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Postby TasV » Sat Nov 10, 2007 9:00 pm

I'm after a good native groundcover too that will either spread by suckers or layer where it touches the ground because it will be for bank stablisiation. It would have to be robust enough to smother weeds. I have been thinking Brachyscombe angustifolia might do the trick. I wanted Grevillea 'little thicket' but can't find it anywhere... I want it to grow between my banksia, protea, waratahs and dryandra so I so don't want it to revert to a climber when it hits a trunk.
Last edited by TasV on Tue Nov 13, 2007 7:37 pm, edited 1 time in total.
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Postby karyn » Sun Nov 11, 2007 10:42 pm

myoporum parvifolium is a layerer, mine have never reverted to climbers.
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Postby GreenGrub » Sun Nov 25, 2007 9:34 pm

I had creeping boobiala and it was lovely....what about...dare I say it pig face? It's tough unless you get terrible frost as well as looking quite nice, there is a grey one with pink flowers will cover well, suckers and you can strike cuttings easily..... Anyway whatever you use I am sure it will look lovely with your other plants. myoporum grows well, has nice flowers etc. Brachychomes are good too...I have never had much luck with scaveolas....might be my soil though...
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Postby TasV » Sun Nov 25, 2007 9:49 pm

I settled for Myoporum parvifolium and have just ordered 60 of them (30 pik and 30 white) to go on my bank - they are native to Tas so should do well here (I hope :roll: ).
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Postby paradisi » Mon Nov 26, 2007 7:29 am

what sort of ground cover? The two I use are a type of mondo grass and midyim berry - both small plants but they do spread so if you want to cover a large area quickly you need lots of plants.

some of the grevilleas are showy ground covers, ditto with wattle and the cover quite a large area.
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Postby Pam » Mon Nov 26, 2007 7:51 am

It seems to me if you're after something for around the clothes line you might need to consider the potential for it to attract bees, so you'll need eyes in the back of your head when you're actually using the clothes line. :lol:

Paradisi, on the subject of Midyim berry, do you know if it is easy to propagate?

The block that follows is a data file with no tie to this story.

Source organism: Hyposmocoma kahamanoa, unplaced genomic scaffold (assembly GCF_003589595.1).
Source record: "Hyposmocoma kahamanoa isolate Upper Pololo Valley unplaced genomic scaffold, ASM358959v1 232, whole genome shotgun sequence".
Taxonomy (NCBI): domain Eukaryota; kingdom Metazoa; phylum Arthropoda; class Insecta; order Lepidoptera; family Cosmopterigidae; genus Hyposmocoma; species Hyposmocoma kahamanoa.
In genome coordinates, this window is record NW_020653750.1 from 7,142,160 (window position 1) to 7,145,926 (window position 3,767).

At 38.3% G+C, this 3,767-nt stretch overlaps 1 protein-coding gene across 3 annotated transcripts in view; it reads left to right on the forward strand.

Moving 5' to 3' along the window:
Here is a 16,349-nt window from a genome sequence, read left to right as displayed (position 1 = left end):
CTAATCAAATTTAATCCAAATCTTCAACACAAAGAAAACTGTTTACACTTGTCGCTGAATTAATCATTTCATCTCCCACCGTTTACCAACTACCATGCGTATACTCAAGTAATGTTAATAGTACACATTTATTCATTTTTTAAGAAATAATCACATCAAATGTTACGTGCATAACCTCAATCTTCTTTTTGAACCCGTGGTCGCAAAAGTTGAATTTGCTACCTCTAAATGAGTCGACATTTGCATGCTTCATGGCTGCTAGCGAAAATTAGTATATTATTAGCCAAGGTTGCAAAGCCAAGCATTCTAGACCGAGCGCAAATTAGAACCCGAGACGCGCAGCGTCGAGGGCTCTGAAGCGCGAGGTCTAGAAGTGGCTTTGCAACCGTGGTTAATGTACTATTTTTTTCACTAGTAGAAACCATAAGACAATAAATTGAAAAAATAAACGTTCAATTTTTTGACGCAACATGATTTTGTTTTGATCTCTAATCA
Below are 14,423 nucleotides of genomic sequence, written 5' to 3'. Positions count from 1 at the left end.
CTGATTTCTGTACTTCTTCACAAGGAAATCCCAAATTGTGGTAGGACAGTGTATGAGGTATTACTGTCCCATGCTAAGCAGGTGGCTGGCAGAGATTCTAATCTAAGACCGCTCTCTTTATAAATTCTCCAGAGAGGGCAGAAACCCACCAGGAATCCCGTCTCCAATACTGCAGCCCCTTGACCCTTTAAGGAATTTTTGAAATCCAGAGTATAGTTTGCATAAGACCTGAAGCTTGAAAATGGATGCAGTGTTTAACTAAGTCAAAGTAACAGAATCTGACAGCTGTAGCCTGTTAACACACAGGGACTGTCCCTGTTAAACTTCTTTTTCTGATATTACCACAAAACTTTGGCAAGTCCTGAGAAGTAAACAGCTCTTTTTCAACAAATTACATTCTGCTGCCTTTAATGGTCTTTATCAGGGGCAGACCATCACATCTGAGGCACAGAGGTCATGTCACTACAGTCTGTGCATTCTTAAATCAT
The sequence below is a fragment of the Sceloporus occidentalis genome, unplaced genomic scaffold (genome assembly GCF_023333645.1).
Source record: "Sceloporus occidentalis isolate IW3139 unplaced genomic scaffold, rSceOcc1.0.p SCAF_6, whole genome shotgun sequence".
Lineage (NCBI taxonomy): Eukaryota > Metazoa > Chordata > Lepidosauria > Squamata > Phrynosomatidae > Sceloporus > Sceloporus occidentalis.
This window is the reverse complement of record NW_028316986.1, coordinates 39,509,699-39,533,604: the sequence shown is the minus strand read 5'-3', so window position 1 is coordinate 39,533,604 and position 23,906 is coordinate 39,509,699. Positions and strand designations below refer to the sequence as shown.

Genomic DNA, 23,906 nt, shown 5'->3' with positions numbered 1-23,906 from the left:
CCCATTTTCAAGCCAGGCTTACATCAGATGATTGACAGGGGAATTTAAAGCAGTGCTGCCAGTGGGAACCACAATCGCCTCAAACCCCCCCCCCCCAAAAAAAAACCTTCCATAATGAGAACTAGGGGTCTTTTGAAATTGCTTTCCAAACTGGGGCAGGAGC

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Postby jack » Thu Nov 29, 2007 9:39 am

how about grevillea bronze rambler or banksia nutans, then for spring scatter everlastings into the area around july in perth. dianella is native to the south west of western australia. i have it growing at my place, survives on 450mm or less of water over a 5 month period and 7 months of blistering heat. lomandra tanika is a great stylish looking plant that planted on mass is stunning.

http://www.ozbreed.com.au/tanika.html

http://asgap.org.au/b-rep.html

a handy list of water wise natives as well

http://farrer.csu.edu.au/ASGAP/APOL29/mar03-1a.html
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Re: low Aus native ground cover

Postby boylesg » Tue Dec 11, 2007 3:46 pm

kombi69 wrote:I'm in the process of removing the remaining back lawn, including what is under the rotary washing line. So I'm looking for recommendations for a low growing ground cover for beneath the clothes line. There will be a path from one side of line to the other via the central pole, so the ground cover will not be stepped upon in the normal course of clothes hanging, though resistance to some trampling would be an advantage. Location Perth, soil > the typical Perth sand! gets reasonable sunlight, some shade through day.


Rhagodia candollaena, Kennedia prostrata or Glycine tabacina are excellent ground covers that wont exceed ankle height. They are also a little easy to contain than Myporum parvifolium and will take light foot traffic, unlike Myporum parvifolium whose branches are quite brittle and will be severely battered if you walk across it even once.